More on Religious Freedom

For those appealing to the religious freedom part of the US Constitution, a few reminders. Religion is specifically referenced in the US Constitution: “…no religious test shall ever be required as a qualification to any office or public trust under the United States.” That means that you can be President, dog catcher, whatever, if you believe in a god or gods—whichever god/s you believe in, it doesn’t matter—or if don’t believe in a god or gods at all. You can thank the founding fathers for this, as they were secularists who wanted to prevent the government from becoming an administration of religious doctrine.

Swearing on the Bible is a custom It is not a requirement. There’s no problem swearing on the Quran or a stack of law books or Spiderman comics. By definition, in the government’s eyes, you are a citizen of the republic first and a religious person second.

The First Amendment (found in the US Bill of Rights attached to the US Constitution) refers specifically to religion: “Congress shall make no law respecting an establishment of religion, or prohibiting the free exercise thereof….” This means that, while you are free to exercise your religion (within reason), you are not free to use the public authority to establish religious institutions or further religious doctrines—and, in fact, the latter is circumscribed by the former.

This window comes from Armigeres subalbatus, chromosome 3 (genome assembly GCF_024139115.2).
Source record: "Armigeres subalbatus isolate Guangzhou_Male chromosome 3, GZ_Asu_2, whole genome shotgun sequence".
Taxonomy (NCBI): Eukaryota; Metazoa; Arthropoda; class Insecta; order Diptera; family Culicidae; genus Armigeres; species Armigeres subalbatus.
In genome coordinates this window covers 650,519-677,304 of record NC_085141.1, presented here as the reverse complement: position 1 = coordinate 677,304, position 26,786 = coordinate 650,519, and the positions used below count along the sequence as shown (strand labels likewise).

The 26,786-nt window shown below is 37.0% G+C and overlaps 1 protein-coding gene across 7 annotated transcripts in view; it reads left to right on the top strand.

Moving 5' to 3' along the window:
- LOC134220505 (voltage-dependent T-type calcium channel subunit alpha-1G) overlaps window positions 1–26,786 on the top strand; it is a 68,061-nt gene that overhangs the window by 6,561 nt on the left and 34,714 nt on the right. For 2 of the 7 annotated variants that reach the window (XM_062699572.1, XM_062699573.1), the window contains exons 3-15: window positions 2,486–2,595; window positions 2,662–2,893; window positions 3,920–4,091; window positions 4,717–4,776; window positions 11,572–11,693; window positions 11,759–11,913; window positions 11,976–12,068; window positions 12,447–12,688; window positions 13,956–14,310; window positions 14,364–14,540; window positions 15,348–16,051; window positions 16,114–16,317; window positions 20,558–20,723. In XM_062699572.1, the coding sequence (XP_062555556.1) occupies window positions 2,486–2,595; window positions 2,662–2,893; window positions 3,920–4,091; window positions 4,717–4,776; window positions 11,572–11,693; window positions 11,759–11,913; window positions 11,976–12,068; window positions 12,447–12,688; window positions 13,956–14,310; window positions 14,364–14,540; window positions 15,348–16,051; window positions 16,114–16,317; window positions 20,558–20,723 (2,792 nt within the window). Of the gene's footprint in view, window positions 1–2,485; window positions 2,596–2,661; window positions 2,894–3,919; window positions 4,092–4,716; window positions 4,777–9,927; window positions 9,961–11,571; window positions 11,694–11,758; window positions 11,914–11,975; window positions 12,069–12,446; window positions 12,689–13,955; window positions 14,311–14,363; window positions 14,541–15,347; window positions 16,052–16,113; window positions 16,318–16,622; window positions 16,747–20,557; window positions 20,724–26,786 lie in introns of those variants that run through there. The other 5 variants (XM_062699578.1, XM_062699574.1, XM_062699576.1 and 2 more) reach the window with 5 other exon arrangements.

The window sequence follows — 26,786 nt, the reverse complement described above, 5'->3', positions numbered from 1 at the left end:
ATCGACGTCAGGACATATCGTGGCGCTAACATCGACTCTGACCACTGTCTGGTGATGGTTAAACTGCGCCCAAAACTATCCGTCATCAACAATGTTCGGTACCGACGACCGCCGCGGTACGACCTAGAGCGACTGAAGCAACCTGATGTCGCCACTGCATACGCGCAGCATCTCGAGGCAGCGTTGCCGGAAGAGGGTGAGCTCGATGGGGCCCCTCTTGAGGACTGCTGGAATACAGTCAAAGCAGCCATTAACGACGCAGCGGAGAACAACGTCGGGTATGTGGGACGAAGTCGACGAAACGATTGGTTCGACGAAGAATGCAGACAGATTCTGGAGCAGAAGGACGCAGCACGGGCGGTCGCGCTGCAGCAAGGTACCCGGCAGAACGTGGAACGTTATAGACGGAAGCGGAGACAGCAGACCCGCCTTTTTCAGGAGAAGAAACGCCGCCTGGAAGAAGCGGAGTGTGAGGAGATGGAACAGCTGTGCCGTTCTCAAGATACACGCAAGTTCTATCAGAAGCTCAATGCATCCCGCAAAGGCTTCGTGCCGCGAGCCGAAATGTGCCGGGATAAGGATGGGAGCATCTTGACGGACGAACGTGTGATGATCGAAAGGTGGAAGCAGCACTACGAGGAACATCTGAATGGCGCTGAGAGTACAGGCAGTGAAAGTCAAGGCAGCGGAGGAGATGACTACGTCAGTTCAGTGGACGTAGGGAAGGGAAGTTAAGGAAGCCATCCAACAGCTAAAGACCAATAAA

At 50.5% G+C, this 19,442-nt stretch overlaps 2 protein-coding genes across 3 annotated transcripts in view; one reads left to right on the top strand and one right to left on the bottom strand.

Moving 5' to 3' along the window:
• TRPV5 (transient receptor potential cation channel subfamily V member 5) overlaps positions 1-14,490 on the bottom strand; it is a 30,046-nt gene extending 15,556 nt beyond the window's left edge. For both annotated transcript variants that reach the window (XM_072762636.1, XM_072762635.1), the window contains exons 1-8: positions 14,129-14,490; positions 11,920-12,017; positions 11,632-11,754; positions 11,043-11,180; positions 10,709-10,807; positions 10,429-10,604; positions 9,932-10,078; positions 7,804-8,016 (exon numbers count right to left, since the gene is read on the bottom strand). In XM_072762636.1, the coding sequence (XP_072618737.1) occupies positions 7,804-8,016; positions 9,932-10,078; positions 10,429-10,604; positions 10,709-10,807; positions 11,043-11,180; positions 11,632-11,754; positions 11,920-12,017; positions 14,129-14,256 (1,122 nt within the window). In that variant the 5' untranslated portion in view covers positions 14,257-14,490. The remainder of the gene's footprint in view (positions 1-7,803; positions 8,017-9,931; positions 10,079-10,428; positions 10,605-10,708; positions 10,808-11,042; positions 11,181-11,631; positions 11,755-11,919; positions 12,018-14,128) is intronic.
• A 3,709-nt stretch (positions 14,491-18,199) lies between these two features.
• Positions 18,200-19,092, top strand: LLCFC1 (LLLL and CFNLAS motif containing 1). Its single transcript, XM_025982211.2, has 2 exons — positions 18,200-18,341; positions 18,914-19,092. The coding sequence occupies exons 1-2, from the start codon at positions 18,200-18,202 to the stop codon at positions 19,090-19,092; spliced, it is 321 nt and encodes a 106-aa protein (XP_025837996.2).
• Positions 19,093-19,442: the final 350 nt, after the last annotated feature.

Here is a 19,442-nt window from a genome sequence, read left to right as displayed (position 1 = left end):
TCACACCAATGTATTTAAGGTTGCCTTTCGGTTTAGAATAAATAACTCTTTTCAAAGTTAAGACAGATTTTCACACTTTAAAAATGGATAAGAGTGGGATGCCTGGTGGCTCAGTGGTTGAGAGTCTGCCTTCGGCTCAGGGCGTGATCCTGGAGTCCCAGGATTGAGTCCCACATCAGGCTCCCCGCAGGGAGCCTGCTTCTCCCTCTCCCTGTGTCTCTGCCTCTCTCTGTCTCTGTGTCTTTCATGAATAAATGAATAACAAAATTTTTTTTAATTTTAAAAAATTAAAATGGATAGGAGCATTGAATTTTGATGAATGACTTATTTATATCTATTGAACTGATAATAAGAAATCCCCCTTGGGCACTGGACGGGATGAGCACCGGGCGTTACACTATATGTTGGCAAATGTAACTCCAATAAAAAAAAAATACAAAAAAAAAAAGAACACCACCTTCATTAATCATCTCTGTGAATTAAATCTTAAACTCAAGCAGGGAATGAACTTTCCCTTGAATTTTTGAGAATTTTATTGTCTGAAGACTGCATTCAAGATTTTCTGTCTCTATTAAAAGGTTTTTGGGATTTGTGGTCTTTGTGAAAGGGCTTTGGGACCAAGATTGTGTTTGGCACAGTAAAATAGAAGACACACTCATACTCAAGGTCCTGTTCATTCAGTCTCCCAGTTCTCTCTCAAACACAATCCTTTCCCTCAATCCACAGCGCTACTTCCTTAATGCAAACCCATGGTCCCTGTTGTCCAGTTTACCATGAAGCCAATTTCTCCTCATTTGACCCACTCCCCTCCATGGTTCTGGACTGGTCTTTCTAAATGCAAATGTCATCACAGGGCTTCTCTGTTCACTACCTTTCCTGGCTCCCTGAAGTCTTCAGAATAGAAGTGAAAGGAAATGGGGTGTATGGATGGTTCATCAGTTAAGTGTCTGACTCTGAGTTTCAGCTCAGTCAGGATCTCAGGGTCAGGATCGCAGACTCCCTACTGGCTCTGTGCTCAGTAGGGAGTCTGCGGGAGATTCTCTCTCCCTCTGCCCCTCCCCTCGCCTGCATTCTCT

In other words, you are free to set up an establishment of religion, but you cannot expect the government to respect that establishment, and that also means not everything your religion tells you to do is allowable. Is human sacrifice is part of your religious doctrine? Sorry. You are not being persecuted because the government will not protect your religious practice of ritual killing. Same goes for ritual rape. The same should go for mutilating the genitals of children, but clearly we have some work to do in areas.

So can we please get this straight? If you want to sit in a big elaborately decorated room listening to a man in a funny hat speak at you in Latin and put wafters on your tongue while incense smoke spirals around you, have at it, Hoss. But if you want the state to deny marriage to a lesbian couple because you think your holy book says that’s wrong, then you are living in the wrong country. You are certainly welcome here, but only if you follow the rules. And if you want to be president with the idea that you will impose religious doctrine on the public, then this is disqualifying.

Published by

Andrew Austin

Andrew Austin is on the faculty of Democracy and Justice Studies and Sociology at the University of Wisconsin—Green Bay. He has published numerous articles, essays, and reviews in books, encyclopedia, journals, and newspapers.

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